Friday, February 6, 2009


‘Minority’ I used this term in my previous article ‘Indian needs a change in relation with minorities’, I expressed what type of relation we need to develop with our certain minority group, so that their grief and complains against our society will improve, but I didn’t elucidate that ‘what is minority?’ and ‘who are the peoples comes under the definition of minorities in India?’ I hope I can make it clear in this article.
Indian democracy was the outcome of the freedom movement, which in turn based on the values of Liberty, Equality and Fraternity. During the freedom movement, the Indian society was divided into two groups – Muslim league on one side and Hindu mahasabha and RSS on the other, and further which took lead to the creation of another state.
As India is considered as a multi cultural country, there exist a pluralism and Diversity. After the Independence, few sections whose interests stood to be threatened due to democracy with the social and political relations did raise hullabaloo about their religion coming under the threat.
Indian constitution like the most progressive modern constitution provided the concept of affirmative action (positive discrimination) for weaker sections of the society (SCs, STs, OBCs) and certain other type of provisions for security of minorities.
[ As stated by the United Nations, it defines the term Minority as ‘a subordinate group whose member have significantly less control or power over their lives than member of a dominant or majority group. A group that experiences a narrowing of opportunities (success, education, wealth etc) that is disproportionately low, compared to their numbers in the society]
The idea of these was that the religious, ethnic or linguistic groups that are numerically smaller should not feel intimidated, should not feel out of place and should feel free from the fear of being swept aside by the dominance of majority community, therefore deserving of special consideration.
The base of this provision was numerical weakness and social disadvantage due to various reasons. Accordingly, Muslims, Christians, Buddhists, Parsis and Jews amongst others were logical religious minority. Some religion like Jainism and Sikhism were initially denied this minority status, as the dominant political forces asserted that it is not an independent religion but is a mere sect of Hinduism.
However, the Indian constitution does not define a minority or provide details relating to the geographical and numerical specification of the concept. Over the years, periodical judicial interventions and categorization has had a major indirect effect to defining minorities in India.
But the Indian constitution provides for the rights of minorities in details. The constitution provides two sects of rights of minorities which can be placed in ‘Common Domain’ and ‘Separate Domain’. The rights which fall in the ‘Common Domain’ are those which are applicable to all the citizens of our country and the rights which fall in the ‘Separate Domain’ are those which are applicable to the minorities only and these are reserved to protect their identity.
In the ‘Common Domain’, the rights are secured under the Art. 38(2), 46, 51(a)(i)(ii), 14, 15 (1)&(2), 15(4), 16 (1)&(2), 16(4), 25(1), 26, 27, and 28.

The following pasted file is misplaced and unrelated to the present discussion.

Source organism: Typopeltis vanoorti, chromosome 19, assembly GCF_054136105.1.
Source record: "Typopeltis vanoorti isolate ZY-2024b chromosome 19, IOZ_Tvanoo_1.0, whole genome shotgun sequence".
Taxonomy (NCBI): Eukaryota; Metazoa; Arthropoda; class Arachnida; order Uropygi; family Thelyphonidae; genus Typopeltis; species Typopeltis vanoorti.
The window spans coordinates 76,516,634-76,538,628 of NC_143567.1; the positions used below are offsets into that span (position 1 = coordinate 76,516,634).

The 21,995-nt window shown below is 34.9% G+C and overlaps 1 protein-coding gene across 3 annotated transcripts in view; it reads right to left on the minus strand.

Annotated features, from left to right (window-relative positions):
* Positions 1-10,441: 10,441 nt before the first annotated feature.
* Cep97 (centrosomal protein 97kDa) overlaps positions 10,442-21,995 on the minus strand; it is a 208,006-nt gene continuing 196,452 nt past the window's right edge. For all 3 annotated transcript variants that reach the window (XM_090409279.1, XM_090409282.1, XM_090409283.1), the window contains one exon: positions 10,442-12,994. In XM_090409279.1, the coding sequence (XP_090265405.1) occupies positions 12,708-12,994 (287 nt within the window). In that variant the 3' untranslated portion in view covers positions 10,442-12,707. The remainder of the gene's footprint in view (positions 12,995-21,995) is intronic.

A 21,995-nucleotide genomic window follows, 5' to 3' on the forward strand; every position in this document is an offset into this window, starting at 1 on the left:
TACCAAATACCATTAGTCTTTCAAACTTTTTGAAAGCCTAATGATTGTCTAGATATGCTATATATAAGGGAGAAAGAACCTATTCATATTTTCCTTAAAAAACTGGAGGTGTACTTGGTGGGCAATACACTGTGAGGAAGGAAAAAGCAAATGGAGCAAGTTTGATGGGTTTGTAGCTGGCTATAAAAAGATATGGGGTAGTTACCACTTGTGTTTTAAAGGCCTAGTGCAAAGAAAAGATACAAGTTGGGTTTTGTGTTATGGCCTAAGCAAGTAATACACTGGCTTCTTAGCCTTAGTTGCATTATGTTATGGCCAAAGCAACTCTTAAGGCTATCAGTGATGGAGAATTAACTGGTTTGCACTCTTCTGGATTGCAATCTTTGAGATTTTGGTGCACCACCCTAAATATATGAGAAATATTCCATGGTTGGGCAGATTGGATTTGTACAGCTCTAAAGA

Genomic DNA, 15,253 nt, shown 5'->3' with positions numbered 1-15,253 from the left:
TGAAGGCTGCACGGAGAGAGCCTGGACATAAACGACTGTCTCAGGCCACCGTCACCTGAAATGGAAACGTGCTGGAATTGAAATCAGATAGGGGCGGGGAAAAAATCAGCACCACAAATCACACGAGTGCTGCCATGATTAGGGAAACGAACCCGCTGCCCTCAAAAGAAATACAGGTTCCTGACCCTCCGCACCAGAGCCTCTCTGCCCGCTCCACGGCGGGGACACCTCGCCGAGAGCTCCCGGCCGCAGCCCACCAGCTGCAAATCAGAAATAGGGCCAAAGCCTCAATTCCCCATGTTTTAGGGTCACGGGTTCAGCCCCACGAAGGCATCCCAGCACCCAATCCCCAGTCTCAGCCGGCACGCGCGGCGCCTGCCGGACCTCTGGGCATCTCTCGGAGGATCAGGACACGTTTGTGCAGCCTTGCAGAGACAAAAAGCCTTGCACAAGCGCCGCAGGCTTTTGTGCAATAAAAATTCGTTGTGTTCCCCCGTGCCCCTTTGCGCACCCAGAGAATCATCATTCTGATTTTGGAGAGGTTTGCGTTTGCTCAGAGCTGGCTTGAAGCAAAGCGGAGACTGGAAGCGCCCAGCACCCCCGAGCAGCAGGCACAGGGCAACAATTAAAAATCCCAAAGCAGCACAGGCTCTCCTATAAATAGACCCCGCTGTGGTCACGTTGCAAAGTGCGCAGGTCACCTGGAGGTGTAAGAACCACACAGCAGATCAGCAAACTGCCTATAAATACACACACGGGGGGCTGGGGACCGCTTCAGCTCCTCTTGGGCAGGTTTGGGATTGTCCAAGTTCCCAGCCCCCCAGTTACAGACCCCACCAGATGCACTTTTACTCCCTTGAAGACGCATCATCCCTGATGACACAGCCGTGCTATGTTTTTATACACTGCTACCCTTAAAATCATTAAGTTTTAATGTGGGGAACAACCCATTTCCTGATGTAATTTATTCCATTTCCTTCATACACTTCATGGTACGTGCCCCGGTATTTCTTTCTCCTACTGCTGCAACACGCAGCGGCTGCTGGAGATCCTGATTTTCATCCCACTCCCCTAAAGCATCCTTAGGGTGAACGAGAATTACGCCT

While in the ‘Separate Domain’, the right comes under Art. 29(1), 29(2), 30(1), 30(2), 347, 350(a), 350(b), 25(explanation 1)
These are some Rights conferred by our constitution for minorities in India.
The constitutional (103rd amendment) Bill 2004 to grant constitutional status to the National Commission for minorities envisaged a change in the way minorities are specified. The cabinet has reportedly approved a proposal (May 2007) to define minorities state wise in line with several Supreme Court judgment, most notably T.M.A Pai v State of Karnataka and P.A. Inamdar v State of Maharashtra.
Defining minorities in India is very difficult task as India is a diverse society and therefore it is not possible and reasonable to define minorities on the basis of national classification. The minority status of a person varies state to state, especially when religion/ethnic criterion is to be taken. For example – there may be a lot of Parsis in Mumbai but hardly in Ranchi, Christians might not be a minority in Kerala or Goa but they must definitely are in Uttar Pradesh or Assam. The former in that place would not need protection, while the latter will. If all India count would be take, than I think it would be too generalize.
Dr. Ambedkar tried to overcomethis dilemma by suggesting that majorities should create a situation where the minority does not have to seek shelter under the minority tag and minorities should try to overcome that label and avoid taking recource to being minority.
After all, the onus is on Government, how it would take this complicated issue of Minorities. I hope it will be good and favorable for both the group.

- Mohammed Farhan khan


ajitha here 4 law said...

good one....... a hard and fast rule cannot be established to define minorities..... but what is the solution which u think would be apt...

u asked me to write more clearly... what i lack explain me in detail

The Thinker - just a human... said...

Well said dear...very well written...


thanx to both of u ...that u read my article and appreciate it,

Ajitha - i think it is better to define minorities on state level basis, it wil be far better than the whole India count. I think to define minorities on state level is nt a big task, little barrier comes but it can be easily answered.